19th of July 2019

By Professor Byron Sharp Director Ehrenberg-Bass Institute
Published by Research World See original article

I do hope focus groups are going out of fashion

However, I suspect they aren’t. Marketers today are better educated about alternatives, and about the problems with focus groups, but the drama and speed of focus groups makes them attractive. Today, I see them used outside of marketing, e.g. by medicos, engineers, transport planners, even school children. Part of the attraction for some people is their mistaken belief that the qualitative data needs no analysis, and that there is no need for a research design, nor a representative sample. That sounds even easier than a customer satisfaction survey – anyone can do it!

Recently on twitter I spoke up for alternatives to focus groups:

I’m open minded. But evidence driven. Every senior researcher in my Institute has experience running focus groups. Very popular, money making, but we stopped because (ethics) we find we can always think of better options.

Some of the drawbacks of focus groups (compared to other qualitative approaches) are well known:

  • each respondent only gets to speak for a few minutes
  • one or few people can dominate/distort the view
  • the sample is usually very small because focus groups are so expensive per person

In the discussion that ensued on twitter no one denied these problems. Nor did Mark Ritson in his entertaining account of the discussion. But most felt focus groups were still useful “under some conditions”.  Now that’s nice and conciliatory but, given the agreed problems with focus groups and that there are good alternatives, proponents of focus groups really need to spell out the specific conditions where focus groups would be appropriate best practice.  And they should provide evidence; more than anecdotes along the lines of “I’ve used them many times and I’m a successful marketer”.

Anyone who has worked on the phones recruiting focus group participants can explain why focus groups are so expensive per respondent. Because it’s difficult to get anyone to agree to attend. And you have to recruit more people than required because many won’t show up on the night.  Because, unlike other qualitative approaches, focus groups require a great deal from respondents. Even though they will each only get to speak for a few minutes the session will take hours out of their day. They have to make their way to our premises, at our time of choosing. So the people who do turn up in our groups will be a bit weird/unusual.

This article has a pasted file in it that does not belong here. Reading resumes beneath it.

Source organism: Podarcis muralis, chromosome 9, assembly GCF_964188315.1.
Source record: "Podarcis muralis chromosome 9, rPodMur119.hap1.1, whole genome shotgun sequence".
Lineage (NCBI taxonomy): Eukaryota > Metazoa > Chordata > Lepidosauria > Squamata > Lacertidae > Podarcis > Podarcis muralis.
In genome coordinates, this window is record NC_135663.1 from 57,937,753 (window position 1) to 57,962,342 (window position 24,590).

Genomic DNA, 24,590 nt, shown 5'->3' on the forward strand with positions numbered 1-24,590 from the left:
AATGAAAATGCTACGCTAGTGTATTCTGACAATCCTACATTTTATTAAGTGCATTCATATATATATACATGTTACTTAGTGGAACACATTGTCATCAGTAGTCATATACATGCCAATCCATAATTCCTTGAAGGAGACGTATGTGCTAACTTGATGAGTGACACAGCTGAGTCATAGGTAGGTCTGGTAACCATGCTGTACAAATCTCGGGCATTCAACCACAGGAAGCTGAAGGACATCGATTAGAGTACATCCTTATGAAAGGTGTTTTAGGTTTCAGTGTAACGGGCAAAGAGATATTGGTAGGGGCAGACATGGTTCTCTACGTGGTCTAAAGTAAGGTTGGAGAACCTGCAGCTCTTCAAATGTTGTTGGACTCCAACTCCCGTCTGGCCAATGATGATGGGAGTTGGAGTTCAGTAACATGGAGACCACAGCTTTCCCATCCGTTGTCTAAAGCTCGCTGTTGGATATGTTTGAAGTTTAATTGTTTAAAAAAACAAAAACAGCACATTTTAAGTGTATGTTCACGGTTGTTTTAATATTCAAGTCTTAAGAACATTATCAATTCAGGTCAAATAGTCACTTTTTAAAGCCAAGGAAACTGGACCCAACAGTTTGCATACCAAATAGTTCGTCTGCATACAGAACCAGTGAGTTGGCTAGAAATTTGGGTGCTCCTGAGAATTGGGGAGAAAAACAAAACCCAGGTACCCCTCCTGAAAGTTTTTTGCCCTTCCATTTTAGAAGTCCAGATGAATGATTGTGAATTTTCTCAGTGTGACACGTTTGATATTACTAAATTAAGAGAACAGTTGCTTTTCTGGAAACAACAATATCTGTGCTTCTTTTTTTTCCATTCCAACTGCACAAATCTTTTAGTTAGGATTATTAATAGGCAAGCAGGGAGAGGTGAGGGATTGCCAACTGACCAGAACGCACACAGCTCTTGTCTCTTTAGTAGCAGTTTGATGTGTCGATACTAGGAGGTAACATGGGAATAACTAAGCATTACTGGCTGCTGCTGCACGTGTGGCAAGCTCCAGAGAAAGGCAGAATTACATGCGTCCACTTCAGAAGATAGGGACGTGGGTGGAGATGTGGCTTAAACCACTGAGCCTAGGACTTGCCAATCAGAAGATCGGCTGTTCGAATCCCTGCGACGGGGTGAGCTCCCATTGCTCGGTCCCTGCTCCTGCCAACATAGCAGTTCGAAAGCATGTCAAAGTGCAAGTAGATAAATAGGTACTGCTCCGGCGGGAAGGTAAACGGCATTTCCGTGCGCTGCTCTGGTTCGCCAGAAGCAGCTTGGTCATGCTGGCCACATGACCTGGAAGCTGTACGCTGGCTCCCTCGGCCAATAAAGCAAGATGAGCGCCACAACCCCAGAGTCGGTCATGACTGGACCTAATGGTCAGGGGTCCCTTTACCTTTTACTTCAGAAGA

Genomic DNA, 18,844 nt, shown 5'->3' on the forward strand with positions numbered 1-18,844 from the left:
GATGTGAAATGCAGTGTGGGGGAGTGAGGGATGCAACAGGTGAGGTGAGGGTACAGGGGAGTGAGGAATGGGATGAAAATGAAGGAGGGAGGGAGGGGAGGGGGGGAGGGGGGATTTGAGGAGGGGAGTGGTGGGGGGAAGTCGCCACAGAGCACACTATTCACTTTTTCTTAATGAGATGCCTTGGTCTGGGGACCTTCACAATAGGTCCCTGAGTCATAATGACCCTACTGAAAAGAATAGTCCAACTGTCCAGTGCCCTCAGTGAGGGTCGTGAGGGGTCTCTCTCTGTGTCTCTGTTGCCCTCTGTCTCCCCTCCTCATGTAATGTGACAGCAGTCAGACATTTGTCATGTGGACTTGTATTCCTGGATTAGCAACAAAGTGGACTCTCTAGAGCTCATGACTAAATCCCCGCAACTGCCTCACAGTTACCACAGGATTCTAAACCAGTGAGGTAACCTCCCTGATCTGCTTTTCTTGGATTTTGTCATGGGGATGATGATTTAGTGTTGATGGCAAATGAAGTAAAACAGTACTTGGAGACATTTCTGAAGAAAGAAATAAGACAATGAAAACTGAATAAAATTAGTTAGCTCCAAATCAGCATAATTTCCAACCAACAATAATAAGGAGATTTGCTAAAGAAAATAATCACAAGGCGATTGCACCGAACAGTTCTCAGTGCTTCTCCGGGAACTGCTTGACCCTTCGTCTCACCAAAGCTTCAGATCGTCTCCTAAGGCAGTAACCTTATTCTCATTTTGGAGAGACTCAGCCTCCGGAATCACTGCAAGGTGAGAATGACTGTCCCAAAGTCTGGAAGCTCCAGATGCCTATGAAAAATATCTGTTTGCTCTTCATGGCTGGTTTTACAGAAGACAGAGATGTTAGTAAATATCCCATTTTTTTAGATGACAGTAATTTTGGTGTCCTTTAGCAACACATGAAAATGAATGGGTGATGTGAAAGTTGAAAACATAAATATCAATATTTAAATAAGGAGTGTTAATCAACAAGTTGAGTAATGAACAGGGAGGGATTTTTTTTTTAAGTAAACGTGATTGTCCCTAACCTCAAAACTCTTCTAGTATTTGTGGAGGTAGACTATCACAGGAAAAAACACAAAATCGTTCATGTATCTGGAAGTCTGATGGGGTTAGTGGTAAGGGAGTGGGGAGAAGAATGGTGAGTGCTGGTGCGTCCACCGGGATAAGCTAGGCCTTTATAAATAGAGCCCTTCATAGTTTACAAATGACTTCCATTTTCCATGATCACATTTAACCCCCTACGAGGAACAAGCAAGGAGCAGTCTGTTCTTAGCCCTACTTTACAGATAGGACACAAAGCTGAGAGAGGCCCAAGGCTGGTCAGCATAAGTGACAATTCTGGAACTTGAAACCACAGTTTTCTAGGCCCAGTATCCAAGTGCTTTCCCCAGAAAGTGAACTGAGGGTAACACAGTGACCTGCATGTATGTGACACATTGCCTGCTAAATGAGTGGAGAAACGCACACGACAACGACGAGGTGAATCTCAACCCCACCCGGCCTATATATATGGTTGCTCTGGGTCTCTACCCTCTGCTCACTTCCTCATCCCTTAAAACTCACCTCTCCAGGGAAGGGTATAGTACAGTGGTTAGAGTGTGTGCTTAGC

Some market research companies try to keep costs down by maintaining a list of willing participants – something few agencies like bringing to the attention of their clients who understandably don’t want groups full of professional focus group junkies.

Small samples are always dangerous. And with small weird samples you just don’t know what to believe.

Long ago some qualitative researchers would use the ludicrous excuse that clients don’t need focus group results to be generalisable. Of course we aren’t trying to estimate something precise (e.g. what proportion of people own cats) but we absolutely need the focus group to be representative. Because we aren’t interested in the specific eight people around the table, we are interested in them as representatives of our target market.

Some decades ago academic researchers (publishing in places like the Journal of Consumer Research), would defend their small convenience samples (usually of US undergraduate students), on the grounds that they were exploring fundamentals of human behaviour. Until researchers started to check, and ah oh… the sample really does matter.

I do wish people worried more about the fundamental sampling problem of focus groups. To try to even partially correct for such bias vastly increases their costs, making ethnographic alternatives even more attractive.

This is why marketers should do fewer focus groups and instead go out and observe shoppers/consumers. Interview them, as individuals and small groups. Talk to salespeople and retailers. Triangulate methods, interviewers, and analysts.

Before you commission (or sell) a focus group ask yourself whether on this occasion it is better that we go to the customer or require them to come to us?

Armstrong, J. S. (2006). How to make better forecasts and decisions: avoid face-to-face meetings. Foresight, 5, 3-8.
Henrich, J., Heine, S. J., & Norenzayan, A. (2010). The weirdest people in the world. Behavioral and Brain Sciences, 33(2-3), 61-83.
Ritson, M (2019). Ethnography beats focus groups hands-down, but they still serve a purpose. Marketing Week. 11 July 2019.

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